Tax On Junk Food In Kerala Leaves Indians With A Bitter Taste

By Vidhi Doshi | India has high rates of both obesity and malnutrition, yet critics say Kerala’s fast food tax will do little for the health of the poorest citizens.

 An advert for a burger in Mumbai. India ranks third in the world for obesity. Photograph: Indranil Mukherjee/AFP/Getty Images
An advert for a burger in Mumbai. India ranks third in the world for obesity. Photograph: Indranil Mukherjee/AFP/Getty Images

Meera Pandey* remembers the day she tasted her first hamburger. It was about 10 years ago, in her hometown of Kochi, in the south Indian state of Kerala, at a new fast food restaurant. It tasted like nothing she’d ever eaten before. “I loved it,” she says. “It was so different.”

Pandey loved burgers so much that she decided to open a gourmet burger restaurant, one of only a handful in her city. Kochi is full of traditional restaurants, and a few fast food chains. Only a small but growing number of people had a palate for western cuisine. “I wanted to show people what a real burger tastes like – not just what you get in other restaurants, which is two buns filled with frozen patties. It is something special, something new.”

But now, only a year after Pandey’s restaurant opened, Kerala has become the first state in the country to introduce a “fat” tax on junk food, such as hamburgers and pizzas. “It could seriously reduce our footfall if prices go up,” says Pandey.

The 14.5% tax was introduced this month in the annual state budget. Thomas Isaac, Kerala’s finance minister, said the tax would add 100m rupees (£1.1m) to the cash-strapped state’s coffers and simultaneously make people more conscious of their food choices.

“This is more of a preventive measure as Kerala’s food habits are changing dramatically. People are eating a lot of junk food and rejecting traditional food,” he told the BBC.

Paradoxically, India has high rates of both obesity and malnourishment. According to the World Bank, the number of malnourished children is double that of sub-Saharan Africa; at the same time, India ranks third in the world for obesity, after the US and China, according to a study in the Lancet. The dichotomy reflects the polarisation of India’s population, where some of the world’s poorest people live next door to some of the country’s richest.

Many doctors blame India’s ever-expanding waistlines on unhealthy eating habits imported from the west, and increasingly sedentary lifestyles in the rapidly urbanising nation.

According to a national health survey, Kerala is the second most obese state, after Punjab. Dr Haris Azeez, a gastric bypass surgeon, calls Kerala the “sugar bowl” of India. “Five years ago, my clinic only used to get one or two patients a month,” he says. “Now we’re doing 15 to 20 [obesity-related] surgeries in that time.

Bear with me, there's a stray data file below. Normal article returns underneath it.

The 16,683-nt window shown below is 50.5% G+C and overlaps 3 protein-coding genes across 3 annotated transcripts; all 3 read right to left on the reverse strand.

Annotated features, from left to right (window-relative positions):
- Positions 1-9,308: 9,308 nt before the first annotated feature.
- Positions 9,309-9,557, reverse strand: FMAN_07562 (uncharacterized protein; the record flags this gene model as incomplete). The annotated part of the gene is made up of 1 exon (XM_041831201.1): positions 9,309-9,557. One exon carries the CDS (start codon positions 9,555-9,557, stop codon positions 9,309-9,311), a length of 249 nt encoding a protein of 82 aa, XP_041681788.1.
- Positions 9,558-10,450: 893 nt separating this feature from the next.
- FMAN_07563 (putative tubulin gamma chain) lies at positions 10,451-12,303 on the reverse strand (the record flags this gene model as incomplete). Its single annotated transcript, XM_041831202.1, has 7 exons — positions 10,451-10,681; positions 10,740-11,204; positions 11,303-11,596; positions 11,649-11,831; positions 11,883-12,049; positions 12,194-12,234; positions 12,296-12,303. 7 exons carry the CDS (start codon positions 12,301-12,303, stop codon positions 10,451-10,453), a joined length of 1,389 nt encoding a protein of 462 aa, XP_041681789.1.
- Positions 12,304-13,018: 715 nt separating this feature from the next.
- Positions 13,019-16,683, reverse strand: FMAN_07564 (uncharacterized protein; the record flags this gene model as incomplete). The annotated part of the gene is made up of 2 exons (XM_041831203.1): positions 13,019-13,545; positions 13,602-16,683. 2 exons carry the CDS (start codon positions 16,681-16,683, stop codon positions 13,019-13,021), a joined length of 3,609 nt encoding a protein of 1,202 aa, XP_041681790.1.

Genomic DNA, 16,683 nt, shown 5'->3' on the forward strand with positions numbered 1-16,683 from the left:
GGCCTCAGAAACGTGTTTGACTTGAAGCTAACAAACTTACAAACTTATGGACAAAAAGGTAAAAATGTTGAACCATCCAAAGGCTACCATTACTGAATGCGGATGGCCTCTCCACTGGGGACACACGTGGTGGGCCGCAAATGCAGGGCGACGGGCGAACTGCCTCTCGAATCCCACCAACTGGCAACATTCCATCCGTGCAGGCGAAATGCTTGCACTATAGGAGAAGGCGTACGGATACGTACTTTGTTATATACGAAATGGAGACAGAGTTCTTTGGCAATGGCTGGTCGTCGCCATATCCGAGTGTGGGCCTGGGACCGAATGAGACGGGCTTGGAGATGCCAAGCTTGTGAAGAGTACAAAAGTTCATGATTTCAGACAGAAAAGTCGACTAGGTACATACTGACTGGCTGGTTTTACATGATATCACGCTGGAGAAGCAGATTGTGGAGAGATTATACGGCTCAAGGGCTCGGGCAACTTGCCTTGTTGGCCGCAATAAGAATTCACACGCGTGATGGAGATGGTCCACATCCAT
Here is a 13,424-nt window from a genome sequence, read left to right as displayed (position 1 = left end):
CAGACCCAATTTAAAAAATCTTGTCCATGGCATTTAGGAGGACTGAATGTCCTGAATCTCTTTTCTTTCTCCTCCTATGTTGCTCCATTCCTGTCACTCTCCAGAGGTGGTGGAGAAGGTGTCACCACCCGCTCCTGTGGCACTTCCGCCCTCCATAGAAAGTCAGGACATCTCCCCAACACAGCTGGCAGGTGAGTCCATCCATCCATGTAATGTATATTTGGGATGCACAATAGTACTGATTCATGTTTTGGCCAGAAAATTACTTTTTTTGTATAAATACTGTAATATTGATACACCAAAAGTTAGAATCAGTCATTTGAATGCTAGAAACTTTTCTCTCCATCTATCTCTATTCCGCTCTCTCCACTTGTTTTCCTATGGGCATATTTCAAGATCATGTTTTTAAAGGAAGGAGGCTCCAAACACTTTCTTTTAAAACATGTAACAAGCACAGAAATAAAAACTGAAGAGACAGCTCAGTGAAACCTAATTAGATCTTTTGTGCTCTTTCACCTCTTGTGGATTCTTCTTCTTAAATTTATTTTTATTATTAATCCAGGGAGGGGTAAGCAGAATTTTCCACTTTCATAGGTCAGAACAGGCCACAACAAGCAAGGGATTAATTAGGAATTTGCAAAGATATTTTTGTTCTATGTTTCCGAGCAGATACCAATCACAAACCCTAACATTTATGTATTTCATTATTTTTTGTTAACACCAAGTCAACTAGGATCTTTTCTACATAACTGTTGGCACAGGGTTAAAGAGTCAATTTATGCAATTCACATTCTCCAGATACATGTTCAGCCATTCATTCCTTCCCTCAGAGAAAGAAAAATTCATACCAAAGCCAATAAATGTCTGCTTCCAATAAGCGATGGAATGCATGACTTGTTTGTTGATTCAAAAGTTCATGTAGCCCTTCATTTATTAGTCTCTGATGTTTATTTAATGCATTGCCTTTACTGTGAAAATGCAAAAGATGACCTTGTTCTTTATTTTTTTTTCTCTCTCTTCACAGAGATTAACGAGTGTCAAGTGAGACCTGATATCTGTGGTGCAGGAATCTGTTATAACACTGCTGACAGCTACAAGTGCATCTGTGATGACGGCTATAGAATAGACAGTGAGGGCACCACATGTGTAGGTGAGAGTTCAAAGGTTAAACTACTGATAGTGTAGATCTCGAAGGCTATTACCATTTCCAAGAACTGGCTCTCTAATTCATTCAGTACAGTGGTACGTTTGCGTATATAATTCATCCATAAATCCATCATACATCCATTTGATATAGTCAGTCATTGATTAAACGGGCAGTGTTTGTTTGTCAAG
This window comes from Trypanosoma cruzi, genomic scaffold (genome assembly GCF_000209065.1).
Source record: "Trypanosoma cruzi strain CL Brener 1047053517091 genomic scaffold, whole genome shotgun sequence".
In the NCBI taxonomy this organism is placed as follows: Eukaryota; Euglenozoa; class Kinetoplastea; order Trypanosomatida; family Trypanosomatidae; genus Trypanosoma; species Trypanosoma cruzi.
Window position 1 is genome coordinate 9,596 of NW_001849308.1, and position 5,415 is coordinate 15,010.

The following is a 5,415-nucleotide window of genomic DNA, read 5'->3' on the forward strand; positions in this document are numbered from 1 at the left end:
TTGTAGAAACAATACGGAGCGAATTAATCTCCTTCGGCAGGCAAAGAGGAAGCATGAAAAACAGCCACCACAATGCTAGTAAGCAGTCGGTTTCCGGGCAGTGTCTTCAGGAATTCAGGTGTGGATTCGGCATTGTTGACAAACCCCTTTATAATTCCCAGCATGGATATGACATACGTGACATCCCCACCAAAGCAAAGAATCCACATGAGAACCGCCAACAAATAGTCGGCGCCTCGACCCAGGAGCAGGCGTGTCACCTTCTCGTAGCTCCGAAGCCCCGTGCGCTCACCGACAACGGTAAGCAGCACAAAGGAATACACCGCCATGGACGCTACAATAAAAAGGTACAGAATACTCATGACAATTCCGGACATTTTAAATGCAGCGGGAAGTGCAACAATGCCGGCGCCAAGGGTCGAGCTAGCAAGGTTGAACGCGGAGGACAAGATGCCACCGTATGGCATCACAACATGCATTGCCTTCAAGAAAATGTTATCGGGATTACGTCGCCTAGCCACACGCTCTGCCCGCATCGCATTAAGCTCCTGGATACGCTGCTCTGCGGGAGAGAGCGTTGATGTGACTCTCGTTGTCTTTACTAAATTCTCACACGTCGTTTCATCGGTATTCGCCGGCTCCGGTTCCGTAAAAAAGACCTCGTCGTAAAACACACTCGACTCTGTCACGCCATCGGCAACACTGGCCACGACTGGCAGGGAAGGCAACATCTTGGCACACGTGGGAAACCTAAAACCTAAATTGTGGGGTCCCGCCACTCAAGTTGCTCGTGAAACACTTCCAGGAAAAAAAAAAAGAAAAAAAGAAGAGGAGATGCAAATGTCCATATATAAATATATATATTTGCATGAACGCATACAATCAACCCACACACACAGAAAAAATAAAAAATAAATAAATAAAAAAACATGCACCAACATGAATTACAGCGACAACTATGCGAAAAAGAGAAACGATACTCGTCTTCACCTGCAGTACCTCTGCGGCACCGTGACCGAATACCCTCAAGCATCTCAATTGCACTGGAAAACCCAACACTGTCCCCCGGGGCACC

“Kerala has one of the highest rates of diabetes in the country, and all sorts of other problems linked to weight, such as hypertension, infertility in women and so on. This has been growing since the pizza, pasta, burgers and pastries started coming to India, and also because people don’t exercise any more. I used to play outside when I was a child. Now all the kids just sit and play computer games all day,” he says.

India’s rapid development in the past two decades has seen factories and offices spring up in cities, while malls and fast food restaurants have multiplied. With less physical activity in their work, and more money to spend, the tastes of India’s globalised young people have changed.

In recent years, chains such as Domino’s and McDonald’s have grown in India, but the new tax could halt that, potentially costing thousands of jobs. Domino’s and McDonald’s did not reply to requests for comment.

The minister said branded restaurants would be targeted and that the tax was aimed at the richer, urbanised section of society, whose new, westernised eating habits are causing serious health issues in the state.

But critics argue that the tax penalises the upper classes, yet does little for the health of poorer citizens. “You’ve got to ask,” Pandey says, “what’s the real objective of the tax? Is it really about people’s health? Because Indian food isn’t that good for you either. The Kerala paratha is one of the unhealthiest things you can eat, and people eat that every day. Not like burgers, which you eat just once in a while, maybe once a week at most.”

A traditional restaurant in Mattancherry in Kochi, popular with locals. Photograph: Stuart Forster/Alamy
A traditional restaurant in Mattancherry in Kochi, popular with locals.
Photograph: Stuart Forster/Alamy

The vague wording of the tax has also left restaurant owners like Pandey puzzled. “What does ‘branded’ mean? Is it anything with a logo? Or it is a restaurant where the frozen burger patties are flown in from some other part of the world? I still don’t know if our restaurant will be included.”

Few countries have successfully introduced similar “fat” taxes on high-calorie foods. Hungary taxes foods with high sugar, salt and fat. Mexico has a sugar tax. In March, the UK introduced a sugar tax, which has been heavily criticised by the food and drink industry. Fat taxes are still debated in the US – critics say such a tariff could see consumers simply switching one form of sugar for another, such as swapping sweetened drinks for juice.

*Name changed to protect identity



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